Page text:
Writing in August 1944, Reinhold Niebuhr declared: “When … optimism is not qualified to accord with the real and complex facts of human nature and history, there is always a danger that sentimentality will give way to despair and that a too consistent optimism will alternate with a too consistent pessimism.” In the midst of the horrors of World War II, Niebuhr was talking about mode of thought in a modern democratic society. The key, according to him, was for liberal idealists to never underestimate the unwillingness of evil to give way to reason. Never has his point been of more value than today.
I awoke last week with the expected social media commentary on President Trump’s cruise missile strike in Syria: “We are not the world’s police,” “Trump violated international law,” “We need a full investigation before acting” and, perhaps most naively, “We need diplomacy, not military action.” All of these sentiments, though virtuous and well-intentioned, are foolish, ill-advised, and belie the realities of the situation in Syria.
For nearly 100 years, the use of nerve agents such as sarin gas have been unequivocally banned under the terms of jus in bello; it is a crime in the conduct of war. The Syrian government’s indiscriminate use of sarin gas on its own citizenry in August 2013 prompted the supposed removal of all of Bashar al-Assad’s chemical weapons stockpiles. Under threat of credible force from the Obama administration, Russia stepped in as the guarantor of an agreement which would remove these weapons and destroy them outside of the region. That process was purportedly completed in late 2014.
With the recent attack in Khan Sheikhoun, Assad has not only violated the internationally recognized conduct of war once more, but shown that he has, in fact, not given up all of his chemical weapons stockpile or been forthright about facilities capable of producing such high-tech weaponry.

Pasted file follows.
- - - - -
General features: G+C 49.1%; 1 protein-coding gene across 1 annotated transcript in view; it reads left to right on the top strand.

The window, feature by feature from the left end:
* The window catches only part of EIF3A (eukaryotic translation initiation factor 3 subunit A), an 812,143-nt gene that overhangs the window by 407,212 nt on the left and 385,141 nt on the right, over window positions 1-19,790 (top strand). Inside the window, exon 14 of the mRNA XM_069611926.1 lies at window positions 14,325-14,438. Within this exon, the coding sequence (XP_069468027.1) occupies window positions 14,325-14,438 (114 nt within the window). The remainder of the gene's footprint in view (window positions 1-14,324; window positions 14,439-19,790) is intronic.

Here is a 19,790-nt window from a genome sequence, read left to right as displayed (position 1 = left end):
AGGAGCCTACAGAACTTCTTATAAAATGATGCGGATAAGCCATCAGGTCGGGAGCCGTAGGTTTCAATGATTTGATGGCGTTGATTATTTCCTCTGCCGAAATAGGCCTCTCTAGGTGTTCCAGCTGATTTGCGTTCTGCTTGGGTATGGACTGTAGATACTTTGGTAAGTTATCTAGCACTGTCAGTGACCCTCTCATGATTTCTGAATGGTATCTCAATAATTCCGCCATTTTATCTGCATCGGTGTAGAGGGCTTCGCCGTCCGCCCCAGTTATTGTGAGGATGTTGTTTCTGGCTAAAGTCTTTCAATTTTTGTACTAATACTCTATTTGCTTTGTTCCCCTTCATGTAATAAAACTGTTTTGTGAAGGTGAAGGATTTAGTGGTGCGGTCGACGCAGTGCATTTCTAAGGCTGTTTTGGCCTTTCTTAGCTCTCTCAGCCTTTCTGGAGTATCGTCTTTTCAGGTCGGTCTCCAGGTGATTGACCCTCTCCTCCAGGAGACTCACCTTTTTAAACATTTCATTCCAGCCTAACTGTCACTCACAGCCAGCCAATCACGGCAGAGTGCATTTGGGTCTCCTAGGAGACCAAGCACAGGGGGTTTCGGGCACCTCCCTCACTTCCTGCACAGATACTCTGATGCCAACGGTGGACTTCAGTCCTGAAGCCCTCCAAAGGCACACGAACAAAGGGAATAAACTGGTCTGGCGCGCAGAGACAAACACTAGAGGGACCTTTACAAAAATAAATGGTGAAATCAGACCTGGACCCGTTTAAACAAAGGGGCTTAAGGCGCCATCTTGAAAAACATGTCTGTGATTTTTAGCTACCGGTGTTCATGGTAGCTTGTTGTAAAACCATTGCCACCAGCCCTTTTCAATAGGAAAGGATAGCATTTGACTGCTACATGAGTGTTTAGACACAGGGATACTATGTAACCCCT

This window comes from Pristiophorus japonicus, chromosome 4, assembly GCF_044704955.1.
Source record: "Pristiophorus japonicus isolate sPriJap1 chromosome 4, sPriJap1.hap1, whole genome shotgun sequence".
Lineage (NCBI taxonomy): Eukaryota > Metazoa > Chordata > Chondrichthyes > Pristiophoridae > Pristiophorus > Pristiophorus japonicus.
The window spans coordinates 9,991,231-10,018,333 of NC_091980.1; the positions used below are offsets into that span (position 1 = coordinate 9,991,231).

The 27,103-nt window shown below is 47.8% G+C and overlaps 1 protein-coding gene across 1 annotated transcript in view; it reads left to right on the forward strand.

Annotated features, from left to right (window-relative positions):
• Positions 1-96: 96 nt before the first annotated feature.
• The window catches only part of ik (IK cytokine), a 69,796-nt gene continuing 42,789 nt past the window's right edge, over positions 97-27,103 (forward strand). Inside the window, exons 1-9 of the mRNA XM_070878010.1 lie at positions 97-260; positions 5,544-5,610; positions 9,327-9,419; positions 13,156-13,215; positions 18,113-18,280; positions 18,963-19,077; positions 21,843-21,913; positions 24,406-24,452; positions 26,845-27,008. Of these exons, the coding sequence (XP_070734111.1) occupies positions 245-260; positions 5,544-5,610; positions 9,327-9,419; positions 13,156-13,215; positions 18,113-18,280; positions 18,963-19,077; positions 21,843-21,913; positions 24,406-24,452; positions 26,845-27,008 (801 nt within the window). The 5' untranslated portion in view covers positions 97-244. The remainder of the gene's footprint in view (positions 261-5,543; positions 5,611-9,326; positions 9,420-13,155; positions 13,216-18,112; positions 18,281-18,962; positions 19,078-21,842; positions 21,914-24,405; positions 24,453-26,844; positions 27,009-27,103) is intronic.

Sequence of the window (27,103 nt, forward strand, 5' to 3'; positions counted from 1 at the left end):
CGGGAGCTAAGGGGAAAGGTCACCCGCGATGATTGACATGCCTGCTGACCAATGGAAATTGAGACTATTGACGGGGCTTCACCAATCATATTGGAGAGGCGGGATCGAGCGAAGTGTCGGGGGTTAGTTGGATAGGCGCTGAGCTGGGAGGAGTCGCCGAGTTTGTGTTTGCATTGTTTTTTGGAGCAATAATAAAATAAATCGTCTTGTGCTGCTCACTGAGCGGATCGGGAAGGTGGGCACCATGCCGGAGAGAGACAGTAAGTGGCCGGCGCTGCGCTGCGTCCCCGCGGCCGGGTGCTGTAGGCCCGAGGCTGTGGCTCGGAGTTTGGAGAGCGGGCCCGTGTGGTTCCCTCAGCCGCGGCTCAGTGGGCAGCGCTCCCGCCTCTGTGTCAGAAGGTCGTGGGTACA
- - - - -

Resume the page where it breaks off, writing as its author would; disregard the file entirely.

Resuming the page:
Assad’s use of the technology should not come as a surprise, and only further reveals the lengths to which this two-bit dictator will go in order to cement his grip on power. Last week, U.S. Ambassador to the United Nations Nikki Haley publicly claimed that U.S. policy would no longer “sit and focus on getting Assad out.” Presumably, such a dangerous statement paved the way for Assad’s recent attack. However, of even graver concern is Assad’s willingness to pursue such routes. Unmasking evil (for any unwilling to see clearly beforehand), Assad’s recent actions show that sometimes a leader without an exit strategy will go to any lengths to solidify his hold on power.
Make no mistake, this is just one brutal aspect of the Assad regime. Piles of evidence demonstrate thousands of detainees tortured to death by security and intelligence agents, bombed out hospitals and schools, and routine murder, rape and disappearances. All of these acts, like deploying sarin, constitute war crimes. Assad, of course, denies all of this. But in striking the Russian-backed deal in 2013 to remove all of Syria’s chemical weapons stockpiles, Assad both admitted to the existence of its chemical weapons and agreed to give up those capabilities. The fact that these chemical weapons still exist, and continue to be used, delegitimizes any credibility Assad or Russia possessed. Thus, the limited and narrow cruise missile strike on the Syrian air base from which Assad’s government is suspected of launching the attacks is both legitimate and just. Moreover, it shows that the Trump administration’s threat of force in light of breached international agreements is fully credible.
This is not to say the U.S. is without sin. Indeed, our history, like that of so many Western countries, is stained with past injustices that will undoubtedly hamper our conscience for years to come. But when leaders such as Assad act beyond the pale of common humanity, it is evident they are, as Niebuhr would term it, “children of darkness.” We must recognize Assad for what he is, for as Niebuhr also said, “The preservation of a democratic civilization requires the wisdom of the serpent and the harmlessness of the dove.” Given the political realities of our world, diplomacy can only take us so far with children of darkness like Assad. At some point, action is necessary.
Alexander Betley, of Northfield, is a student.